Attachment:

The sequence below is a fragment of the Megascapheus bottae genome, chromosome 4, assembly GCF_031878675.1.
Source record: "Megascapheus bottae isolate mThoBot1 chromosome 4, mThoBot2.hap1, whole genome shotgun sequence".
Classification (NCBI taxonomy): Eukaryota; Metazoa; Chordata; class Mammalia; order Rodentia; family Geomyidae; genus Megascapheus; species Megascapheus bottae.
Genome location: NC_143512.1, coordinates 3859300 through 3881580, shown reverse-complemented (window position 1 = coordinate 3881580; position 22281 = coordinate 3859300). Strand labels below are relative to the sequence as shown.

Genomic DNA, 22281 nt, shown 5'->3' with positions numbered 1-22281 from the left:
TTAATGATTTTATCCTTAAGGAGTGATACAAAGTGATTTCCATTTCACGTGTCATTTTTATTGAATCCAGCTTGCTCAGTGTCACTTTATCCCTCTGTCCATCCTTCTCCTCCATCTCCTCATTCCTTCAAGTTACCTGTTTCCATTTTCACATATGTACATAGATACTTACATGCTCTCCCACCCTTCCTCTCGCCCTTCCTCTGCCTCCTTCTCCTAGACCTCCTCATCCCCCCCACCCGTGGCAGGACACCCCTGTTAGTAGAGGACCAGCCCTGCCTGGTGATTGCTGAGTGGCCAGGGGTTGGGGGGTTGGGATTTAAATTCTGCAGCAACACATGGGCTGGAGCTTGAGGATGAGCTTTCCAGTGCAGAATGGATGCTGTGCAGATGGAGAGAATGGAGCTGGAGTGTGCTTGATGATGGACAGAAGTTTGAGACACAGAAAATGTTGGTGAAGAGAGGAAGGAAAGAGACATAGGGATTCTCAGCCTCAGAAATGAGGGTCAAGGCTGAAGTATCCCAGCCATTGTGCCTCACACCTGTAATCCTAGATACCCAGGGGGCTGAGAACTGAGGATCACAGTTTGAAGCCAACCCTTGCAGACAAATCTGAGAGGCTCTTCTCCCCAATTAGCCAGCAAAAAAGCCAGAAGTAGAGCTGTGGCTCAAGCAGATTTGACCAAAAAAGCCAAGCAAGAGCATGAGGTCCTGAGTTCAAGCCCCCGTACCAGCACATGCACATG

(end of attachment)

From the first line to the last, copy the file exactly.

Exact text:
The sequence below is a fragment of the Megascapheus bottae genome, chromosome 4, assembly GCF_031878675.1.
Source record: "Megascapheus bottae isolate mThoBot1 chromosome 4, mThoBot2.hap1, whole genome shotgun sequence".
Classification (NCBI taxonomy): Eukaryota; Metazoa; Chordata; class Mammalia; order Rodentia; family Geomyidae; genus Megascapheus; species Megascapheus bottae.
Genome location: NC_143512.1, coordinates 3859300 through 3881580, shown reverse-complemented (window position 1 = coordinate 3881580; position 22281 = coordinate 3859300). Strand labels below are relative to the sequence as shown.

Genomic DNA, 22281 nt, shown 5'->3' with positions numbered 1-22281 from the left:
TTAATGATTTTATCCTTAAGGAGTGATACAAAGTGATTTCCATTTCACGTGTCATTTTTATTGAATCCAGCTTGCTCAGTGTCACTTTATCCCTCTGTCCATCCTTCTCCTCCATCTCCTCATTCCTTCAAGTTACCTGTTTCCATTTTCACATATGTACATAGATACTTACATGCTCTCCCACCCTTCCTCTCGCCCTTCCTCTGCCTCCTTCTCCTAGACCTCCTCATCCCCCCCACCCGTGGCAGGACACCCCTGTTAGTAGAGGACCAGCCCTGCCTGGTGATTGCTGAGTGGCCAGGGGTTGGGGGGTTGGGATTTAAATTCTGCAGCAACACATGGGCTGGAGCTTGAGGATGAGCTTTCCAGTGCAGAATGGATGCTGTGCAGATGGAGAGAATGGAGCTGGAGTGTGCTTGATGATGGACAGAAGTTTGAGACACAGAAAATGTTGGTGAAGAGAGGAAGGAAAGAGACATAGGGATTCTCAGCCTCAGAAATGAGGGTCAAGGCTGAAGTATCCCAGCCATTGTGCCTCACACCTGTAATCCTAGATACCCAGGGGGCTGAGAACTGAGGATCACAGTTTGAAGCCAACCCTTGCAGACAAATCTGAGAGGCTCTTCTCCCCAATTAGCCAGCAAAAAAGCCAGAAGTAGAGCTGTGGCTCAAGCAGATTTGACCAAAAAAGCCAAGCAAGAGCATGAGGTCCTGAGTTCAAGCCCCCGTACCAGCACATGCACATG